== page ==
Figure 1: (a) Hematoxylin- and eosin-stained section from the minor salivary gland showing confluent clusters of lymphoplasmacytic infiltration (×200). (b) Immunohistochemical staining for leukocyte common antigen (CD45) highlighting marked lymphoplasmacytic infiltration (×200)

Click here to view


Serological test results associated with pSS (antinuclear antibody [ANA], rheumatoid factor [RF], anti-Ro/anti-Sjogren's syndrome-related antigen A [SSA], and anti-La/SSB antibodies) were retrieved from our database. The serological tests were considered positive if the circulating autoantibody levels were above the reference values, with the exception of ANA, which was considered positive if the titers were ≥ 320.[17] All patients were negative for the following autoantibodies: anti-double-stranded DNA, anti-Smith, anti-Sclero 70, anti-ribonucleoprotein, anti-histidyl-tRNA synthetase, and anti-centromere antibodies.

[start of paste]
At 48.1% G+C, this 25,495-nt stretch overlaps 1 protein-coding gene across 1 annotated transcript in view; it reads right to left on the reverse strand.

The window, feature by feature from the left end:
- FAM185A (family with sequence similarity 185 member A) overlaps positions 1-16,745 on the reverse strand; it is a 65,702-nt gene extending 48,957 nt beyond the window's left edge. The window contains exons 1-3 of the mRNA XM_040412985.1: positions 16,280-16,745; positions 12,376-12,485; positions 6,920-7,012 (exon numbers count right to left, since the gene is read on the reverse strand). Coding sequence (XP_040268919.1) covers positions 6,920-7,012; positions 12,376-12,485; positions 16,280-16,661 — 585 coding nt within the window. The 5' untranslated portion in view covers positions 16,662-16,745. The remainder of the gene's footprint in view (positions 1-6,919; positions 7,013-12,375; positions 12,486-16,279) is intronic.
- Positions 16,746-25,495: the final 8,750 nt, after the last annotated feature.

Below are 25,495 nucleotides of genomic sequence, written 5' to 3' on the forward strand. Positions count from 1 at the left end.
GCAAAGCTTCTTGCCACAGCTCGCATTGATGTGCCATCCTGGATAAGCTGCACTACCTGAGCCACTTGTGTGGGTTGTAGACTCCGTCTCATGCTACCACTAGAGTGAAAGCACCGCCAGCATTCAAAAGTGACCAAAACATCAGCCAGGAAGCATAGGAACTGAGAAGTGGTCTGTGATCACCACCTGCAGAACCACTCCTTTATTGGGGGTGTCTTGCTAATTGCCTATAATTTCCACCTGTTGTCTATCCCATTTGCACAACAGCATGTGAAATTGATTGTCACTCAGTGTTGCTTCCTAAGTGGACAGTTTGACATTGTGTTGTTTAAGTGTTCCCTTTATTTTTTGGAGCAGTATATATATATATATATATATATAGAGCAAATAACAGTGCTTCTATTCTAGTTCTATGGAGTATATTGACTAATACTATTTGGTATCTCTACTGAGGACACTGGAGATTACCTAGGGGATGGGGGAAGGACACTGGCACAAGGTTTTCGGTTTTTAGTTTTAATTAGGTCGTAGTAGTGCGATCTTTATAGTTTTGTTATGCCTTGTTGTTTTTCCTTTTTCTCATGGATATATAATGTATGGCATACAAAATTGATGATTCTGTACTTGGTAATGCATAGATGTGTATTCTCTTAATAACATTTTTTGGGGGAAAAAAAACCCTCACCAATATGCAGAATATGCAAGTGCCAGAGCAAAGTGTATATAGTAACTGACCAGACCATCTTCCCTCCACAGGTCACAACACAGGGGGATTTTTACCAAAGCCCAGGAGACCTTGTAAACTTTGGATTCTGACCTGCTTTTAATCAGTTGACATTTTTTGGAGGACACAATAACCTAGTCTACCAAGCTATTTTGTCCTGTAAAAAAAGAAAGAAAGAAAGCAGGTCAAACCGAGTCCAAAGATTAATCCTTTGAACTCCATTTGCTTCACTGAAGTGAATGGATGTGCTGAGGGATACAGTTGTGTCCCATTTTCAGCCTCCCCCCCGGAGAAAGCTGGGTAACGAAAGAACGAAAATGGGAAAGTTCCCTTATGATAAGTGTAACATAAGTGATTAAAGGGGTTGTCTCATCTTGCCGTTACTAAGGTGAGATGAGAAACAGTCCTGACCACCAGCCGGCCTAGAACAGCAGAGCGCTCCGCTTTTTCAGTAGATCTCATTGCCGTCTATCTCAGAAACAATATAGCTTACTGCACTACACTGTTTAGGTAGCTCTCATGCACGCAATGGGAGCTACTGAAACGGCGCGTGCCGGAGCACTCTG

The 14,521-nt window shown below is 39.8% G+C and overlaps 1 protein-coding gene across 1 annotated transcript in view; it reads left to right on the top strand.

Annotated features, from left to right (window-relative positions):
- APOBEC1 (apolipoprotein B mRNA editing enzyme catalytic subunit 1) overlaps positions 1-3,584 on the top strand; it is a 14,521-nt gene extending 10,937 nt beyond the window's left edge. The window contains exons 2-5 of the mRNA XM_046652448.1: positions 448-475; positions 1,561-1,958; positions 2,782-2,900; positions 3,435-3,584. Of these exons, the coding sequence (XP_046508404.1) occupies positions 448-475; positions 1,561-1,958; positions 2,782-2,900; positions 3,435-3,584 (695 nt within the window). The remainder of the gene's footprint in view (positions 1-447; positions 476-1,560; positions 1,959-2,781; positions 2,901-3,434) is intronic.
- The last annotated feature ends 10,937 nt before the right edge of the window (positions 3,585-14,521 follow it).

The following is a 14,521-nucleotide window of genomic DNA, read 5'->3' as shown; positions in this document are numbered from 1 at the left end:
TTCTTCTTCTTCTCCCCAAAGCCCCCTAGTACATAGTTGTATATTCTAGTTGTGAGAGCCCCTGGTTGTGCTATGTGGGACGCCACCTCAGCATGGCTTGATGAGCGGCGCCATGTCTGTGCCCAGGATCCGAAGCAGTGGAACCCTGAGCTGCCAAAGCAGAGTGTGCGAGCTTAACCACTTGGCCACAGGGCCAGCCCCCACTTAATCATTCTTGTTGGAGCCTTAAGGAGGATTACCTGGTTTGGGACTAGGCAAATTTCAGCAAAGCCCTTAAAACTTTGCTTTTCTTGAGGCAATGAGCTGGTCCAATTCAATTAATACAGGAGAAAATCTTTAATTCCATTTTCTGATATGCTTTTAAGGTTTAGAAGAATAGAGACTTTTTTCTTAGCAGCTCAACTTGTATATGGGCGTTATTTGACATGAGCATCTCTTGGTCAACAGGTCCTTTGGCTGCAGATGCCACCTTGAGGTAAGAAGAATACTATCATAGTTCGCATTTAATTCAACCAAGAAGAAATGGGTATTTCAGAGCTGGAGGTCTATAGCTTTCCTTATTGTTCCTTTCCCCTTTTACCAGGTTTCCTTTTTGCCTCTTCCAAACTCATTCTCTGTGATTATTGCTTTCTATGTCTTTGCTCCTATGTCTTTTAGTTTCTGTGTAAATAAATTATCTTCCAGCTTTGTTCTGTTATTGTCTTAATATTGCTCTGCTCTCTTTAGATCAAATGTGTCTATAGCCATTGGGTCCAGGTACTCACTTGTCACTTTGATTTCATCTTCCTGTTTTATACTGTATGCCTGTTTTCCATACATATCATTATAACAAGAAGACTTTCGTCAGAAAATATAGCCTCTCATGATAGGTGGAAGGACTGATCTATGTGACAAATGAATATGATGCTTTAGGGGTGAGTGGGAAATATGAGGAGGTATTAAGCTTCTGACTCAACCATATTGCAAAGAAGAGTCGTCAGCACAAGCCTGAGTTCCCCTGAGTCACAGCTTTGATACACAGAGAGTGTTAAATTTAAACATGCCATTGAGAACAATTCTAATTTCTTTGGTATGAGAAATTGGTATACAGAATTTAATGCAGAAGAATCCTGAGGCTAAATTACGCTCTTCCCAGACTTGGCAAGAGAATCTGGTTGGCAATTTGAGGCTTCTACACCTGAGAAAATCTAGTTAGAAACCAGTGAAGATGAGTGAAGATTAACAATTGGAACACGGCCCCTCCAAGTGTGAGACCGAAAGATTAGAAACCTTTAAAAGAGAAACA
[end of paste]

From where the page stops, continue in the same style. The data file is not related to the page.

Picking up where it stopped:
HRCT scans were evaluated by a chest radiologist experienced in the interpretation of ILD. The radiological patterns were categorized as UIP, NSIP, or organizing pneumonia patterns as previously described.[18],[19]

When PH was suspected, right heart catheterization (RHC) was performed within 7 days of the establishment of a diagnosis of an ILD. Patients were categorized as those without PH (defined as mean pulmonary artery pressure [mPAP] <21 mmHg or mPAP 21–24 mmHg with pulmonary vascular resistance [PVR] <3 wood units [WU]); those with PH (defined as mPAP 21–24 mmHg with PVR >3 WU or mPAP 25–34 mmHg); and those with severe PH (defined as mPAP >35 mmHg or mPAP >25 mmHg with low cardiac index [<2.0 L/min/m2]) as previously described.[20] During the follow-up period, all pSS-ILD patients who met the proposed diagnostic criteria for the acute exacerbation (AE) of idiopathic pulmonary fibrosis (IPF), whether it was idiopathic in origin or triggered (by infection, drug toxicity, or surgery, among other triggers), as previously described, were included.[21]